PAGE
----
Call for Innovation in European CMBS Workout Strategies

London, 8 December 2010 – CB Richard Ellis (CBRE) Real Estate Finance warns that restructuring strategies for commercial mortgage-backed securities (CMBS) workouts that are reliant on loan extensions are likely to fall under increased scrutiny from senior noteholders. CBRE REF highlights that alternative solutions will need to be presented by loan servicers to noteholders as they become reluctant to take on increased extension risk, especially when these can present limited visibility on recoveries.

CBRE REF also believes that restructuring strategies that rely on continued capital growth recovery and do not match the needs of the underlying real estate to repay creditors are high risk and could lead to greater future losses. If an extension does not maximize the value of the asset, it is unlikely to maximise recoveries for lenders. Therefore loan servicers will need to present innovative workout solutions incorporating active management of the underlying assets. The traditional choice between enforcing security and liquidating the CMBS loan and restructuring the debt will need to be widened to address these concerns.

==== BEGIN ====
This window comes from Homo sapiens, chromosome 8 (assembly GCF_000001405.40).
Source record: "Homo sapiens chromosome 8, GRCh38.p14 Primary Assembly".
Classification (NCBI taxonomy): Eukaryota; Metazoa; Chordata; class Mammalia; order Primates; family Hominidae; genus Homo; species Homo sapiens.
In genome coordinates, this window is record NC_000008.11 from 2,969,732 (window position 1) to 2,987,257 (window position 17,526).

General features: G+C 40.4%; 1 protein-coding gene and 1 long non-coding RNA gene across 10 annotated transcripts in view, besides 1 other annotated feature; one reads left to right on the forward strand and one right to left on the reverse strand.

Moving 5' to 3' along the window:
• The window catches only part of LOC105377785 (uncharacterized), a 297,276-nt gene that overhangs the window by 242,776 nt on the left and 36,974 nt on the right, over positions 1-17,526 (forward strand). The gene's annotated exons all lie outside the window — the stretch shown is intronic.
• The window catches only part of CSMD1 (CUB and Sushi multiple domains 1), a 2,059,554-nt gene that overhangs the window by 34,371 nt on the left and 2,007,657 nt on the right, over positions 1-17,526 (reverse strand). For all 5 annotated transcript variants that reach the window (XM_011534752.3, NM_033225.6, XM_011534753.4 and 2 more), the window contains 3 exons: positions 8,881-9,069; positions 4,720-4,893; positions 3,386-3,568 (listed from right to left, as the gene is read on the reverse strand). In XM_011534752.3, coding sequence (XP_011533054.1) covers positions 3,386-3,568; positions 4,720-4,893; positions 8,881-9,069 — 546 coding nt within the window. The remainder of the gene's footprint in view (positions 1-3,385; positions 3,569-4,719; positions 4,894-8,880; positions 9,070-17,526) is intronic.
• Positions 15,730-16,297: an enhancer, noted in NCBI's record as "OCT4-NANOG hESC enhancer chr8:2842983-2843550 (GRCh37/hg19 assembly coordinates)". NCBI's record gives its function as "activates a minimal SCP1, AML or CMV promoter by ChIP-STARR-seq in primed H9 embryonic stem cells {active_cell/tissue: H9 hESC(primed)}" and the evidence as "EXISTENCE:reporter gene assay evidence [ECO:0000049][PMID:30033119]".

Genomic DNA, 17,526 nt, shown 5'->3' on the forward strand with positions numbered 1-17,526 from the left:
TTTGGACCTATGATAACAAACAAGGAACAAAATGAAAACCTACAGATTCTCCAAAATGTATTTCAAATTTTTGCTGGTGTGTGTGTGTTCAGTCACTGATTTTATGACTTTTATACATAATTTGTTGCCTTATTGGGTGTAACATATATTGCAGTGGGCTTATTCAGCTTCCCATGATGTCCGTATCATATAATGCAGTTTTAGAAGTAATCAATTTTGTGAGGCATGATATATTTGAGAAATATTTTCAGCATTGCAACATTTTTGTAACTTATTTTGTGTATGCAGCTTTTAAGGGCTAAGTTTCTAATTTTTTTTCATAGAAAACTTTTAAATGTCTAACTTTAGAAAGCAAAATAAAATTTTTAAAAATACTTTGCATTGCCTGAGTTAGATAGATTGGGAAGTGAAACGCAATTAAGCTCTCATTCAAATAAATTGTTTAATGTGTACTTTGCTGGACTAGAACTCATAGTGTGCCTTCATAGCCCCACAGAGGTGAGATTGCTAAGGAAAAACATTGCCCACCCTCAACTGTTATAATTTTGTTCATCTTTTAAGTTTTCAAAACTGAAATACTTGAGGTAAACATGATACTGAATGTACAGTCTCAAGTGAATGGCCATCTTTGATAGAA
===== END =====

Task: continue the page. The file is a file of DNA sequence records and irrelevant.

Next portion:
Commenting on the requirement for a change in approach, Paul Lewis, Director of CBRE REF’s Special Servicing team, said: “Given the range of different assets and loan and intercreditor structures that exist, it is clear that there is, and should not be, an ‘off the peg’ solution to CMBS workouts and servicers are the only party within CMBS structures who have the discretionary powers and armoury of tools to make this happen. In 2011, we expect to see greater investor lobbying for repayment of principal and to achieve this a renewed focus on active asset management strategies to sweat out value must be introduced. In addition, we expect to see more enforcements of loans for prime, good quality assets to bring them under the control of the creditors while loan restructurings for secondary assets should fulfil the objective of bringing in capital and expertise without the need for fire sales.”

Seeking CMBS workout solutions will nevertheless remain challenging as loan servicers try to keep a multitude of bondholders in different tranches and with conflicting priorities happy. The sheer number of CMBS of maturities that are due to occur - €21 billion of the total outstanding €73 billion loans in the sector will mature next year - suggests that 2011 is going to be a year of new approaches, and that workouts must unify structured finance and asset management expertise to maximize returns for investors. Loan servicers will need to take the lead in developing more innovative solutions that do not rely on a default position or recoveries generated by market forces alone.